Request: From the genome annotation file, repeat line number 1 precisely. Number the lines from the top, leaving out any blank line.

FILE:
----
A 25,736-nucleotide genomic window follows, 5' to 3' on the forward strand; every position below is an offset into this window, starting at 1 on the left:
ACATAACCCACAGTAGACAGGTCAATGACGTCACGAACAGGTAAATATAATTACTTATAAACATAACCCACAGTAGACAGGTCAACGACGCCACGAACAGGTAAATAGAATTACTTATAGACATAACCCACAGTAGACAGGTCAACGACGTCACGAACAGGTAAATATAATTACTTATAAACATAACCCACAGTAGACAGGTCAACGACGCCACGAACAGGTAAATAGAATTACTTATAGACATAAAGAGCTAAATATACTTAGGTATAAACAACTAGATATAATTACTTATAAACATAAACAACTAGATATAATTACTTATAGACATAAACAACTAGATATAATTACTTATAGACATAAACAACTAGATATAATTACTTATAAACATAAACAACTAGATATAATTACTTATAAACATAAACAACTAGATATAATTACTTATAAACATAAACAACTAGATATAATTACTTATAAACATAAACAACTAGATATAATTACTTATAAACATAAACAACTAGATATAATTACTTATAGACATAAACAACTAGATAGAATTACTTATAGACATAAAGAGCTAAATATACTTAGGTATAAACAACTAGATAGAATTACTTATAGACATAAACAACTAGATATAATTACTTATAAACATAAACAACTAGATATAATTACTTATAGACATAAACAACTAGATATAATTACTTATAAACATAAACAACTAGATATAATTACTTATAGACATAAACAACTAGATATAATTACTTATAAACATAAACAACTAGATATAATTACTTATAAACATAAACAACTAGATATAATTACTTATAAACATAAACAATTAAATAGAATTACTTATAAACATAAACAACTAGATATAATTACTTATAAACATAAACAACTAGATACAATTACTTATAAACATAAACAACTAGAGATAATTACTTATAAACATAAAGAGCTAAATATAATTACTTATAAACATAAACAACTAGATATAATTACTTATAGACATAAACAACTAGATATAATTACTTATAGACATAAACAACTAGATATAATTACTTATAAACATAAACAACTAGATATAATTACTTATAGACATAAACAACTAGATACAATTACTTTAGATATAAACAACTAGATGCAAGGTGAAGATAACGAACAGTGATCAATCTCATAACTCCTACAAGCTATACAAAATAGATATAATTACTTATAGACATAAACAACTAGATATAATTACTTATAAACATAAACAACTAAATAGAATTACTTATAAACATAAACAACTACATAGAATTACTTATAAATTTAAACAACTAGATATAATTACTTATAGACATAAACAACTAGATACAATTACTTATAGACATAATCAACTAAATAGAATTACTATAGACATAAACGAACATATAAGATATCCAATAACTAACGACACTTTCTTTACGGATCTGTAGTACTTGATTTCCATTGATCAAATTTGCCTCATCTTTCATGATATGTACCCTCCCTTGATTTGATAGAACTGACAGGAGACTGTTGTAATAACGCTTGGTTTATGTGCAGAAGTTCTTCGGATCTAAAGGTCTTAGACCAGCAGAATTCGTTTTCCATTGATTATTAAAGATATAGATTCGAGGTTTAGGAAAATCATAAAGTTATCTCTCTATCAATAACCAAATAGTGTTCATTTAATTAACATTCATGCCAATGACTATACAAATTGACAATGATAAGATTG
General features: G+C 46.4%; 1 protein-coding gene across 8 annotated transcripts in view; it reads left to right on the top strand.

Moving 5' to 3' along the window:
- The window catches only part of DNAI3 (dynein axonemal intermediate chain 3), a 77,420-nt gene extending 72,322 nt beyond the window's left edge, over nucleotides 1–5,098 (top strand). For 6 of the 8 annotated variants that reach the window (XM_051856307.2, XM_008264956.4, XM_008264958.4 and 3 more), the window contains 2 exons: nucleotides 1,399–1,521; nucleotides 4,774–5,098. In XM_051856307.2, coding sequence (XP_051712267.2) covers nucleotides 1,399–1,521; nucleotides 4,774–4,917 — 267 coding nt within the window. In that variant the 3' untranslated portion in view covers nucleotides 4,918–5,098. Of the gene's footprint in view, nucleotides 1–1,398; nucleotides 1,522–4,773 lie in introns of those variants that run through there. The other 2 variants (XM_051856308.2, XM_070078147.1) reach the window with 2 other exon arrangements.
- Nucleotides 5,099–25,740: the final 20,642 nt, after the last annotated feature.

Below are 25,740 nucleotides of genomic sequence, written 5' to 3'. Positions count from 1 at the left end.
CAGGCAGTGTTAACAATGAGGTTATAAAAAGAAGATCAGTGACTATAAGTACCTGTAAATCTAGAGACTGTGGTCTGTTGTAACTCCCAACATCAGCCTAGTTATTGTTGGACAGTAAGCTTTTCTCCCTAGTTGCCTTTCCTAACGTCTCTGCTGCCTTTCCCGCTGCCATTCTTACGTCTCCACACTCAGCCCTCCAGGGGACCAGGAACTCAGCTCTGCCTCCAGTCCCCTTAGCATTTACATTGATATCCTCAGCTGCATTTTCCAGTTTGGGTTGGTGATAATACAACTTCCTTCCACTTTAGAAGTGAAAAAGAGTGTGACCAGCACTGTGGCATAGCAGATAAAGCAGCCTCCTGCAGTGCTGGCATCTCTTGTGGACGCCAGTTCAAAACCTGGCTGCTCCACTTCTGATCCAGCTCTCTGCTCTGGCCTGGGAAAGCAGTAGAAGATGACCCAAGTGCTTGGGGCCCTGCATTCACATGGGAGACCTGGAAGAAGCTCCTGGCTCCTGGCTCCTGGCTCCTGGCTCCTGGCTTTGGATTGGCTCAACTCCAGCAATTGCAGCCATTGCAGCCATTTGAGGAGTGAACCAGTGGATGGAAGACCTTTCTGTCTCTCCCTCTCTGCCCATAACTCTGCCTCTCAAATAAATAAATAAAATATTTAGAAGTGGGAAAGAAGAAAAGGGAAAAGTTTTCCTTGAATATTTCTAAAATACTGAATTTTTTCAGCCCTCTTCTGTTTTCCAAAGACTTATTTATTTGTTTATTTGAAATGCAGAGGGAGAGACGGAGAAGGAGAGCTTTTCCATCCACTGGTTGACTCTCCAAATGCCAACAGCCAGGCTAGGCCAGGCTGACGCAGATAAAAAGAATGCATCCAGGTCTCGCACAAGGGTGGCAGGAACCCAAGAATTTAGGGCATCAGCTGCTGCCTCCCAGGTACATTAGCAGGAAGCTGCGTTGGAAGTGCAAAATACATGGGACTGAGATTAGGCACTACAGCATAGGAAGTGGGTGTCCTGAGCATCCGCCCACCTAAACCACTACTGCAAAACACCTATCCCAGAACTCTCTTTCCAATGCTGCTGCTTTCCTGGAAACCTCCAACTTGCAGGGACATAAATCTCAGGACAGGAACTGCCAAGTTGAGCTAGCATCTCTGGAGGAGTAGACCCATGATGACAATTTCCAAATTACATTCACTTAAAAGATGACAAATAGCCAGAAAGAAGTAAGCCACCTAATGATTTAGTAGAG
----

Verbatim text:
A 25,736-nucleotide genomic window follows, 5' to 3' on the forward strand; every position below is an offset into this window, starting at 1 on the left: